House of Wisdom
The House of Wisdom was a library and translation institute established in Abbassid-era Baghdad
Baghdad is the capital of Iraq, as well as the coterminous Baghdad Governorate. The population of Baghdad in 2011 is approximately 7,216,040...

, Iraq
Iraq ; officially the Republic of Iraq is a country in Western Asia spanning most of the northwestern end of the Zagros mountain range, the eastern part of the Syrian Desert and the northern part of the Arabian Desert....

. It was a key institution in the Translation Movement
Translation Movement
The Translation Movement was a movement started in the House of Wisdom in Baghdad which translated many Greek classics into Arabic.The relationship between the early period of Islamic mathematics and the mathematics of Greece and India is not yet fully understood as much work is extant only in...

 and considered to have been a major intellectual centre during the Islamic Golden Age
Islamic Golden Age
During the Islamic Golden Age philosophers, scientists and engineers of the Islamic world contributed enormously to technology and culture, both by preserving earlier traditions and by adding their own inventions and innovations...

. The House of Wisdom was a society founded by Caliph
The Caliph is the head of state in a Caliphate, and the title for the ruler of the Islamic Ummah, an Islamic community ruled by the Shari'ah. It is a transcribed version of the Arabic word   which means "successor" or "representative"...

 Harun al-Rashid
Harun al-Rashid
Hārūn al-Rashīd was the fifth Arab Abbasid Caliph in Iraq. He was born in Rey, Iran, close to modern Tehran. His birth date remains a point of discussion, though, as various sources give the dates from 763 to 766)....

 and culminating under his son al-Ma'mun
Abū Jaʿfar Abdullāh al-Māʾmūn ibn Harūn was an Abbasid caliph who reigned from 813 until his death in 833...

, who reigned from 813–833 AD and is credited with its institution. Al-Ma'mun is also credited with bringing many well-known scholars to share information ideas and culture in the House of Wisdom Based in Baghdad from the 9th to 13th centuries, many of the most learned Muslim scholars were part of this excellent research and educational institute.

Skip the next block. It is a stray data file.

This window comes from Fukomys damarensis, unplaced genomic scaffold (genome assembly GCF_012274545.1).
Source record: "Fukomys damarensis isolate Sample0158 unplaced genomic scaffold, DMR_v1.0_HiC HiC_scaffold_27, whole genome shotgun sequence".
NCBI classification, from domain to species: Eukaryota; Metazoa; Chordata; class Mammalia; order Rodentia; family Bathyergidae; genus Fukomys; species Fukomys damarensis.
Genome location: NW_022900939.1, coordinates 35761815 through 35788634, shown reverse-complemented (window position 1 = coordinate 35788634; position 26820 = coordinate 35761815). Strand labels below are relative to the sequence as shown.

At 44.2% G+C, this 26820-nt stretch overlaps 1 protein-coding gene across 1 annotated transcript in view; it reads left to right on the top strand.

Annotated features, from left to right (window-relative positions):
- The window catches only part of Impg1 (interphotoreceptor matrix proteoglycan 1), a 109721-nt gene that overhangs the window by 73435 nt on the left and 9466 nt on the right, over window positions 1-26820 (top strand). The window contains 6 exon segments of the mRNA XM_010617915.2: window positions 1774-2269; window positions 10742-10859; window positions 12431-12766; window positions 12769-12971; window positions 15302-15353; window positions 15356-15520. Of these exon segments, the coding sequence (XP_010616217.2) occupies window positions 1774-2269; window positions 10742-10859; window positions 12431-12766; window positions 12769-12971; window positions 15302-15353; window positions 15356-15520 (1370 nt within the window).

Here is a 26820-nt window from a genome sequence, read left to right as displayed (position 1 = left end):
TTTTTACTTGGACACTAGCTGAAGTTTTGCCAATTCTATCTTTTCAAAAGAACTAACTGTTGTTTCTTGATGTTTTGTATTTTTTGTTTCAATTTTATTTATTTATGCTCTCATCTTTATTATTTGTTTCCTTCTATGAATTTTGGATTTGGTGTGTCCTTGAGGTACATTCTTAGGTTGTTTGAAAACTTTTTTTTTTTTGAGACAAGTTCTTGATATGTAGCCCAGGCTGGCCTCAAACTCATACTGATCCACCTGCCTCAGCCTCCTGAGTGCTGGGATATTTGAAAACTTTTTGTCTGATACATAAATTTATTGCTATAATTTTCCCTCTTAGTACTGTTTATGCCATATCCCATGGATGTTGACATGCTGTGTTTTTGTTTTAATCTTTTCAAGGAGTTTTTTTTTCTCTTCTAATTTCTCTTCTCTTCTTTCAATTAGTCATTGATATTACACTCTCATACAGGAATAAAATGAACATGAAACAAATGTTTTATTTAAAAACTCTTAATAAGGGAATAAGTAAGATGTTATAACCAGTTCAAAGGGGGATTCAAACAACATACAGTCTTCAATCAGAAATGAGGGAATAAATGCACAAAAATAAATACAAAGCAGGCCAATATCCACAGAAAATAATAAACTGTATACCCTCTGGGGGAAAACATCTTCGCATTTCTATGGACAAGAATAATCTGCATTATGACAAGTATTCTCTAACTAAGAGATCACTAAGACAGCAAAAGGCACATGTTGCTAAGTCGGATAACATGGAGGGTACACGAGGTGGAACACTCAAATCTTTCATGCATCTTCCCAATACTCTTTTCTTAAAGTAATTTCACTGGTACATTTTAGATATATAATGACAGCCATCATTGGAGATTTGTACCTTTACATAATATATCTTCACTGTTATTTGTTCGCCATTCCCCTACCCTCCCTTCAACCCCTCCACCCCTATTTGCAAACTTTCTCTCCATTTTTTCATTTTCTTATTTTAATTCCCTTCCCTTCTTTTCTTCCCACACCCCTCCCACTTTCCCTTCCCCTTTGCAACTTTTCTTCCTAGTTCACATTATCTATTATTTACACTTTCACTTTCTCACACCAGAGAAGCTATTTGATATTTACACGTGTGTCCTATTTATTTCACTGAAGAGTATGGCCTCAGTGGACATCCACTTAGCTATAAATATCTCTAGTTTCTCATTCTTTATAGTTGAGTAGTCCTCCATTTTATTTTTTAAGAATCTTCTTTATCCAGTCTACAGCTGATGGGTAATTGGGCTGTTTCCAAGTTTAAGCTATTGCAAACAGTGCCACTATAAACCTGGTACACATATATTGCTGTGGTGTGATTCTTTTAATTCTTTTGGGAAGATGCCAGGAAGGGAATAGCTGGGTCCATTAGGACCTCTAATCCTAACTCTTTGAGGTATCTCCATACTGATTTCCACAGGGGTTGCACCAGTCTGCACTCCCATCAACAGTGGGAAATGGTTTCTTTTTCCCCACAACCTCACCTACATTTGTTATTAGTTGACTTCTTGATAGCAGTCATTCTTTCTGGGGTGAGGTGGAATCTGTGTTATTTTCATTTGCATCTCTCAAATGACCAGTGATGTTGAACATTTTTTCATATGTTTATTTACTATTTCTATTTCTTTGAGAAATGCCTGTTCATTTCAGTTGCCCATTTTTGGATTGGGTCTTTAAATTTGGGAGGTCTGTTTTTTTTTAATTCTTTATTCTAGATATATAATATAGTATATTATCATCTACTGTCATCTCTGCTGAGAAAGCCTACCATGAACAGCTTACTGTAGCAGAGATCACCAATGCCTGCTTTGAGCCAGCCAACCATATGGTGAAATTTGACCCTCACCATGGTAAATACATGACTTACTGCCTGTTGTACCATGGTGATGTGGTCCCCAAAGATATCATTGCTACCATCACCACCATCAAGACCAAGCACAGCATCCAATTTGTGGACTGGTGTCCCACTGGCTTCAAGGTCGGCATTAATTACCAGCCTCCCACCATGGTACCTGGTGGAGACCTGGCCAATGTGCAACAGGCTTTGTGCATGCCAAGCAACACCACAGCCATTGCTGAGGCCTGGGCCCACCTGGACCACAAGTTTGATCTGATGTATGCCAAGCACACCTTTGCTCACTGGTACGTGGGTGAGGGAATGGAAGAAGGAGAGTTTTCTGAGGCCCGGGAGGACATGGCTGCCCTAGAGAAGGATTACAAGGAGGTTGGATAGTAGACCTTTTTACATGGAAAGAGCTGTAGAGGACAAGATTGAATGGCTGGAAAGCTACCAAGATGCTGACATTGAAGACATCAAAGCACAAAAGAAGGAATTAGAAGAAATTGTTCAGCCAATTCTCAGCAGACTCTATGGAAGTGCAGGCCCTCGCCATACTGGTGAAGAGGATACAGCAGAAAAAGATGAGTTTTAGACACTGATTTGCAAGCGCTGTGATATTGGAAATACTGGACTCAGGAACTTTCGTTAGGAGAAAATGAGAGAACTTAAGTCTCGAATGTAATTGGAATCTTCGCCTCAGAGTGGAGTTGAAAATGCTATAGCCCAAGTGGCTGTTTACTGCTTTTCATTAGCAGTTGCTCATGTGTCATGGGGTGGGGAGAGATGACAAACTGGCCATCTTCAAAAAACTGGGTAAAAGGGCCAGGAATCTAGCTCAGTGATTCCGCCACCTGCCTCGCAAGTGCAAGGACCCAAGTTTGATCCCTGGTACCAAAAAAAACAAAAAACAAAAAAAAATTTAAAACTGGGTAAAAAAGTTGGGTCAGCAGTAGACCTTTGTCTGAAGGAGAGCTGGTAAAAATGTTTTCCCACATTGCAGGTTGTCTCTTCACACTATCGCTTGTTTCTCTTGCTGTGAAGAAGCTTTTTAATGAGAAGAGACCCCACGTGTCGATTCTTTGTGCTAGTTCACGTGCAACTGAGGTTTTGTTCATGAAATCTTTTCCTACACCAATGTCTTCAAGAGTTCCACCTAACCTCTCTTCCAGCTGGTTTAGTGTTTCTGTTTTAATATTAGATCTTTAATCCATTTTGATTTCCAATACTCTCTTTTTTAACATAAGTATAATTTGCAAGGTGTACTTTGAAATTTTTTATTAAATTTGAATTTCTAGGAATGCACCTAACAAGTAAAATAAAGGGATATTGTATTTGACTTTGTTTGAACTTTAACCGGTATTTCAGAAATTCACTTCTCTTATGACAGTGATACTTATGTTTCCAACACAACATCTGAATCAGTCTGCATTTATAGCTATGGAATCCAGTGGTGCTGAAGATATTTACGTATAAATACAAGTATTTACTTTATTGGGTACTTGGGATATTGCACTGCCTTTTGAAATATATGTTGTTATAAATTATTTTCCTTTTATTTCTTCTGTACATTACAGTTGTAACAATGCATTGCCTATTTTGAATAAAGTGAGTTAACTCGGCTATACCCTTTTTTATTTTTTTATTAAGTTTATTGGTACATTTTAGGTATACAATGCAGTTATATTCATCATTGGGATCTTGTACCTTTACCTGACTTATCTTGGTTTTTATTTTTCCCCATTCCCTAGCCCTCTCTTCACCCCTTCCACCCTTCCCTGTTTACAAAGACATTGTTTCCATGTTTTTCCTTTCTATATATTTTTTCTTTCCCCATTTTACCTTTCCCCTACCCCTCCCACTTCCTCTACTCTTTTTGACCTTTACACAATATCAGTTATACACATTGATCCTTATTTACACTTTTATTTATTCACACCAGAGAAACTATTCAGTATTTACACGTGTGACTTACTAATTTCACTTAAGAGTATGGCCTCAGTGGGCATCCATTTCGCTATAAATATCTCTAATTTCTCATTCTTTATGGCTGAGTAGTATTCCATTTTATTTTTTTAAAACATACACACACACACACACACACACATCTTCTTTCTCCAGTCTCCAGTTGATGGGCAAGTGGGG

It had the dual purpose of translating books from Middle Persian to Arabic and also of the preservation of translated books.

During the reign of al-Ma'mun, observatories were set up, and the House was an unrivalled center for the study of humanities and for science in medieval Islam, including mathematics, astronomy, medicine, alchemy and chemistry
Alchemy and chemistry in medieval Islam
Alchemy and chemistry in Islam refers to the study of both traditional alchemy and early practical chemistry by scholars in the medieval Islamic world. The word alchemy was derived from the Arabic word كيمياء or kīmīāʾ...

, zoology and geography and cartography. Drawing on Persian
History of Iran
The history of Iran has been intertwined with the history of a larger historical region, comprising the area from the Danube River in the west to the Indus River and Jaxartes in the east and from the Caucasus, Caspian Sea, and Aral Sea in the north to the Persian Gulf and the Gulf of Oman and Egypt...

, Indian
History of India
The history of India begins with evidence of human activity of Homo sapiens as long as 75,000 years ago, or with earlier hominids including Homo erectus from about 500,000 years ago. The Indus Valley Civilization, which spread and flourished in the northwestern part of the Indian subcontinent from...

 and Greek texts—including those of Pythagoras